Since I’m in charge, Majima has not been concentrating on earning money but enjoying the nightlife of Osaka. Just like in Kamurocho, amusing side stories and eccentric characters pop up almost everywhere. The most wonderful aspect of the game is still its good-natured jabbing at the 80’s. As Majima, you get to marvel at the emergence of cellphones, or even have your say on how the government should improve taxation in the coming decades. Osaka’s Sotonbori (Dotonbori in real life) is familiar from Yakuza 5 but it, too, has been given a lovely PS4 overhaul. The areas in Yakuza games have never been particularly large, but what they lose in size, they win back in attention to detail. Neon signs, street adverts, vending machines, convenience store shelves, even the pavement… Absolutely everything has been designed with extreme care and authenticity. It’s because of this impeccable pedantry that I’ve already played for 18 hours, yet the story is still in the bullpen. In these surroundings, just gawking around, doing nothing in particular, and breathing in pure Japan is the way to go!

Yes… Yes it does…

Over on 3DS, I’m still making progress in Rhythm Paradise Megamix, although awkwardly. As much fun as it was to go for perfection, I’ve now more or less given up and struggle through the challenges with minimal effort. For some reason, the game no longer feels entertaining. I’m not entirely sure why, but (inadvertent) discouraging might be it. Even if the challenges themselves are still spontaneous crazy comedy, the game takes its rhythm dead seriously. The required reaction times and hit windows are becoming so small that some beats seem to hit more by accident than skill. It’s frustrating when your head and your fingers convince you of your rhythm being right but the game begs to differ. It more or less requires you to reach a flow of some kind, but even if that would only take more practice and especially repetition, it’s starting to feel more like work than actual fun. Luckily the challenges are still less than a minute each, so the game is still tolerable in small bursts.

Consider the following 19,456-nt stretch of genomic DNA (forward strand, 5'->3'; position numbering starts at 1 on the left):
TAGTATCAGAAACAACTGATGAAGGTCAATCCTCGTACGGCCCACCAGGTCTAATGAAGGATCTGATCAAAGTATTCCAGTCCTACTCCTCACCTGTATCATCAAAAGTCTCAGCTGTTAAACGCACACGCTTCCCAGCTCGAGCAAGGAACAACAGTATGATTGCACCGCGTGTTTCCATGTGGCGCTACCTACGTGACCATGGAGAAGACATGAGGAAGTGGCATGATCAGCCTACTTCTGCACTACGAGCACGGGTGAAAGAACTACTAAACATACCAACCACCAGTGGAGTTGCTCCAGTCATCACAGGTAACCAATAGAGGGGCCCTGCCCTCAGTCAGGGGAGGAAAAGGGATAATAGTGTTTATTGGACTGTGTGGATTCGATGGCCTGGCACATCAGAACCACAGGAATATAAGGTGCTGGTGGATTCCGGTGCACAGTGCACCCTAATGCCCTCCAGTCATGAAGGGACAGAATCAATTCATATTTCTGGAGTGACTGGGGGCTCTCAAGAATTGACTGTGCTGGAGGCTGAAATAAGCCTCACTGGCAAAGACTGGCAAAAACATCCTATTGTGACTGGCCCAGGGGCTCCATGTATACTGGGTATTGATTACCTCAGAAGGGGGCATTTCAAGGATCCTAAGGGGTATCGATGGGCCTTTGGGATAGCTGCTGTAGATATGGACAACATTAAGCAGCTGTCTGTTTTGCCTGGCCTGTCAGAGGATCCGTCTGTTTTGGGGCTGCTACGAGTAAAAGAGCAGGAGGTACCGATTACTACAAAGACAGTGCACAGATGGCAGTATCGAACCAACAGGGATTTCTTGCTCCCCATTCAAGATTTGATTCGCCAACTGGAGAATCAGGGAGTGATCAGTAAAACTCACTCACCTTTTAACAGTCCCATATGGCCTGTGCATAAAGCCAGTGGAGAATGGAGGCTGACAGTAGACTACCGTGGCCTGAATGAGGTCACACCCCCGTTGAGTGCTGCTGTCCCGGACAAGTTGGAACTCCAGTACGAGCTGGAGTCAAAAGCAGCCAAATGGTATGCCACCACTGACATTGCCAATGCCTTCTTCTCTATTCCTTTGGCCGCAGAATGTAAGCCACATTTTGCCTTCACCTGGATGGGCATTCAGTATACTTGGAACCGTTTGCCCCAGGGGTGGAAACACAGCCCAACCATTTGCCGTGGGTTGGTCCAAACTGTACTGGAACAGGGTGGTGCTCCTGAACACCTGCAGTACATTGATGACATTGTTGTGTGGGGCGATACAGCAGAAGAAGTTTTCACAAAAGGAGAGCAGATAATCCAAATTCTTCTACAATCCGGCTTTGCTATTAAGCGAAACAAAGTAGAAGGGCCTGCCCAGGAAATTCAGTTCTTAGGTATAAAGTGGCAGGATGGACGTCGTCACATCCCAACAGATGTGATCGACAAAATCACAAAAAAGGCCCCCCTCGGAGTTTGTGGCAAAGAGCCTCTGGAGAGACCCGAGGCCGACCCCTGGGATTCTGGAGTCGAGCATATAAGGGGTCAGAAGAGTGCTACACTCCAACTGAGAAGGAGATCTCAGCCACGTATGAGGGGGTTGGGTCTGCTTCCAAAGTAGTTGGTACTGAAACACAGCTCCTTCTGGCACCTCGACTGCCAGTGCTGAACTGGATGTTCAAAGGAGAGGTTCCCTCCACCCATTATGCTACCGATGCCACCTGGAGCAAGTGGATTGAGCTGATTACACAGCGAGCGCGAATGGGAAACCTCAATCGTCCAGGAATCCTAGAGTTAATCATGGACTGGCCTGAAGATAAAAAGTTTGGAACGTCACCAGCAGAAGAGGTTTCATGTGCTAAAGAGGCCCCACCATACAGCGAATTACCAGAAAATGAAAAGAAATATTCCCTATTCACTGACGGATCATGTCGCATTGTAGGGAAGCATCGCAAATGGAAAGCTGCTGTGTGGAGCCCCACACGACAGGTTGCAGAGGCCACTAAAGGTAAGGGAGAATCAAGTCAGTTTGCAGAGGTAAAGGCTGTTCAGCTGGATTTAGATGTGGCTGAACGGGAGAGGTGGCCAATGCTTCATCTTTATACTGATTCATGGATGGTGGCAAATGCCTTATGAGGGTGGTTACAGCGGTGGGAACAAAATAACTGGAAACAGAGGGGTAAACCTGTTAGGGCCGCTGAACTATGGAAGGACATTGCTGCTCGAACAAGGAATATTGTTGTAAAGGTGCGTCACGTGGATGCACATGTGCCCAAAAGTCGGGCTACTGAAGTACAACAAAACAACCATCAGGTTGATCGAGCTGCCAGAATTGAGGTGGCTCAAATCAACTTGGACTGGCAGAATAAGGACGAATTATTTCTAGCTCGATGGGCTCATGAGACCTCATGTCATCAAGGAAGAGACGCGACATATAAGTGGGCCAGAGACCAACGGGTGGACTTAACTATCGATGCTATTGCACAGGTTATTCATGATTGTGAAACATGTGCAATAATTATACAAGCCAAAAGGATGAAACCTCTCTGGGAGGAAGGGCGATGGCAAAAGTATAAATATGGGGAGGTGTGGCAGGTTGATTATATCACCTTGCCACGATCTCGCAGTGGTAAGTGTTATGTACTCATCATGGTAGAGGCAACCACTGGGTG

D’awwwwwwwww!

Phoenix Wright: Ace Attorney – Spirit of Justice is stumbling as well. Its third case was just as colossal and needlessly convoluted as the second. The fourth one, in turn, was weirdly short and remarkably detached from everything else. In other words, the pacing is off and the common thread lost. If Spirit of Justice was only about Phoenix and Maya adventuring in Khura’in, it might have risen to the excellence of the dreamy original trilogy. As it stands, it’s a disappointingly vague “something for everyone” experience. Despite all that, though, I must praise the holy priestess and princess of Khura’in, Rayfa Padma Khura’in. This condescending young woman resents lawyers with all her heart, but she has grown into a fantastic tsundere whose impetuous outbursts are a constant source of hearty laughs. I still have the final case to solve, too, so the game still has ample time to redeem itself. Besides, it’s not like Spirit of Justice is bad; it’s just not as good as us long-term fans of the series might’ve gotten used to.

All Present and Accounted For